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Thursday, May 05, 2005

 

mcnamara on nuclear weapons


robert mcnamara writes in foreign policy on the continuing, perhaps increasing dangers of a nuclear exchange involving the united states.

In addition to projecting the deployment of large numbers of strategic nuclear weapons far into the future, the Bush administration is planning an extensive and expensive series of programs to sustain and modernize the existing nuclear force and to begin studies for new launch vehicles, as well as new warheads for all of the launch platforms. Some members of the administration have called for new nuclear weapons that could be used as bunker busters against underground shelters (such as the shelters Saddam Hussein used in Baghdad). New production facilities for fissile materials would need to be built to support the expanded force. The plans provide for integrating a national ballistic missile defense into the new triad of offensive weapons to enhance the nation’s ability to use its “power projection forces” by improving our ability to counterattack an enemy. The Bush administration also announced that it has no intention to ask congress to ratify the Comprehensive Test Ban Treaty (CTBT), and, though no decision to test has been made, the administration has ordered the national laboratories to begin research on new nuclear weapons designs and to prepare the underground test sites in Nevada for nuclear tests if necessary in the future. Clearly, the Bush administration assumes that nuclear weapons will be part of U.S. military forces for at least the next several decades.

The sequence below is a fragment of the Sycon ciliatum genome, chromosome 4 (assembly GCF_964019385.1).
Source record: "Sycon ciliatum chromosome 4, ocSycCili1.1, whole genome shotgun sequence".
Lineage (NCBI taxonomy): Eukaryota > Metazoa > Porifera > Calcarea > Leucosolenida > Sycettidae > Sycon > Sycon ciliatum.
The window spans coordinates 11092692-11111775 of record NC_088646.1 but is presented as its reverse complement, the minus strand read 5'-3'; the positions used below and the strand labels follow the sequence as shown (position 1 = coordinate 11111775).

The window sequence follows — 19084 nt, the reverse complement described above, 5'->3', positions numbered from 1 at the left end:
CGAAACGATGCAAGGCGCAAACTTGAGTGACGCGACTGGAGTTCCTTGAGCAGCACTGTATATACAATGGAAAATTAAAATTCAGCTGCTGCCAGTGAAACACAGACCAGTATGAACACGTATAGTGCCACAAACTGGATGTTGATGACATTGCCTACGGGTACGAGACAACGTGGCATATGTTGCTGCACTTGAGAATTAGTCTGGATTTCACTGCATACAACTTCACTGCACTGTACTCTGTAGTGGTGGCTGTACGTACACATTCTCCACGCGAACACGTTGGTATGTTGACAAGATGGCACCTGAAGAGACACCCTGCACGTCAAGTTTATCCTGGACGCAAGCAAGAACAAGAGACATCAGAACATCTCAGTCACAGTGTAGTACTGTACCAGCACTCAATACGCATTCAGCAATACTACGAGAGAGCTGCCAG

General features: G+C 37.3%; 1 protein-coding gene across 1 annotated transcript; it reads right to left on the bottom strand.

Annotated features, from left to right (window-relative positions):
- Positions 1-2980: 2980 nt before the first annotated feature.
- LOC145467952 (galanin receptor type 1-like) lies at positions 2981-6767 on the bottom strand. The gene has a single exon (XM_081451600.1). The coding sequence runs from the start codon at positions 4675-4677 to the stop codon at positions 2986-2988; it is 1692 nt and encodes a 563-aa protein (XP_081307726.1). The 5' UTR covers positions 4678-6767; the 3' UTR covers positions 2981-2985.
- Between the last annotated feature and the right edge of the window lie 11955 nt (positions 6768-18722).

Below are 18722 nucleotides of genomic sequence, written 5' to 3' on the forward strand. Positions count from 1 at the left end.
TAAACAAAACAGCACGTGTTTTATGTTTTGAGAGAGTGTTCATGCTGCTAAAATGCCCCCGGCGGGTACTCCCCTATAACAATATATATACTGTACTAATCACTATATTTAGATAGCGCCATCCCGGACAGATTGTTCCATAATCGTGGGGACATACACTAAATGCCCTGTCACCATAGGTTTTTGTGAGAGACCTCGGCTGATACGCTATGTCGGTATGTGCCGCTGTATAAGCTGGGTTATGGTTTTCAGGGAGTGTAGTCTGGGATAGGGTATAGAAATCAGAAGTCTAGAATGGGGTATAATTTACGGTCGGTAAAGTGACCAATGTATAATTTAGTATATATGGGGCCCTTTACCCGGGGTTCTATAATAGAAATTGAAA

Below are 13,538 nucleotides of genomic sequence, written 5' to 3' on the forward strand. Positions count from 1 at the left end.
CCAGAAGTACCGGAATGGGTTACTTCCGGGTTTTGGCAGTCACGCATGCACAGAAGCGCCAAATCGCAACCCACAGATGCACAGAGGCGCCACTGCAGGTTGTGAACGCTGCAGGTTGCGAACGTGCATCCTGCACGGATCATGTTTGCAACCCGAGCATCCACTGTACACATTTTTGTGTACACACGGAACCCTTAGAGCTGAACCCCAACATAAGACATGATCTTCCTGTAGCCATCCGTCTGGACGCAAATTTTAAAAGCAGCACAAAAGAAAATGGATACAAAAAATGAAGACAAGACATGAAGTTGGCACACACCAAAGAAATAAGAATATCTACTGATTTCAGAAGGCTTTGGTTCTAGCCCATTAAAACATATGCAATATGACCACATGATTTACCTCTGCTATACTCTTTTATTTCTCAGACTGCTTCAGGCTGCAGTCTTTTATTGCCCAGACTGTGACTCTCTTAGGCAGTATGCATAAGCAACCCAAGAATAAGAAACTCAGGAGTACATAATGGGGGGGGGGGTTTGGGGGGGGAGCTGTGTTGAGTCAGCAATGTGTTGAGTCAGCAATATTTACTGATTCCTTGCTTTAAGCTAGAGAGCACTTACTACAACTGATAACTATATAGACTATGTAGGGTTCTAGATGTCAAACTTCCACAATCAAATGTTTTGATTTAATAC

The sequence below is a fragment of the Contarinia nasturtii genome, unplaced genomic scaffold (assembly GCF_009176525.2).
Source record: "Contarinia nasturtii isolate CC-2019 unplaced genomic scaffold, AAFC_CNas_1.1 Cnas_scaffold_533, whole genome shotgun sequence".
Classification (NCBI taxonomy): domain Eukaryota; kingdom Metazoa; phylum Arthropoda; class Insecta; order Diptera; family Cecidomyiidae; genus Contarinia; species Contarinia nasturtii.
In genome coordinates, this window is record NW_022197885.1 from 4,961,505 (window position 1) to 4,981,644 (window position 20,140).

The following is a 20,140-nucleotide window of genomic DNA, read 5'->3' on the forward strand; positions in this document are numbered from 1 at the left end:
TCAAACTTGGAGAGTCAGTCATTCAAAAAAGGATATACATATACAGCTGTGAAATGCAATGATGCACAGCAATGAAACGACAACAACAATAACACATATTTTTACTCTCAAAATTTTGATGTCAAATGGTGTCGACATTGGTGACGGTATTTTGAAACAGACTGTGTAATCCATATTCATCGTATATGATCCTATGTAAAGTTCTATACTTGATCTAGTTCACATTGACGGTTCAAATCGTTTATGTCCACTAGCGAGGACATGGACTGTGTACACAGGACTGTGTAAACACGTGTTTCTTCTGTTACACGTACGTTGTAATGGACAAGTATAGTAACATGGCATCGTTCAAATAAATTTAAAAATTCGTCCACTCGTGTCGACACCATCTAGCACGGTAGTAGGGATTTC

i find mcnamara's case compelling. we nearly impaled ourselves on the nuclear sword in 1962, after less than twenty years in posession of the technology. how many inadvertent or accidental exchanges may have occured before or since are unknown, but they have been manifold and dangerous -- including a 1995 near-launch over a weather rocket.

however, yet more ominous -- and, in my opinion, more sure -- is the eventuality that a madman will (has?) come to power in the united states who does not have the requisite intrinsic morality and respect for both civilization and the power of the weapon to restrain himself from using the weaponry, either under the duress of events or simply as a machiavellian lever in the belief that an advantage can be gained. no weapon mankind has ever devised has gone unused; i'm extremely skeptical that nuclear weapons can continue indefinitely to be the exception to that gravely reliable rule.


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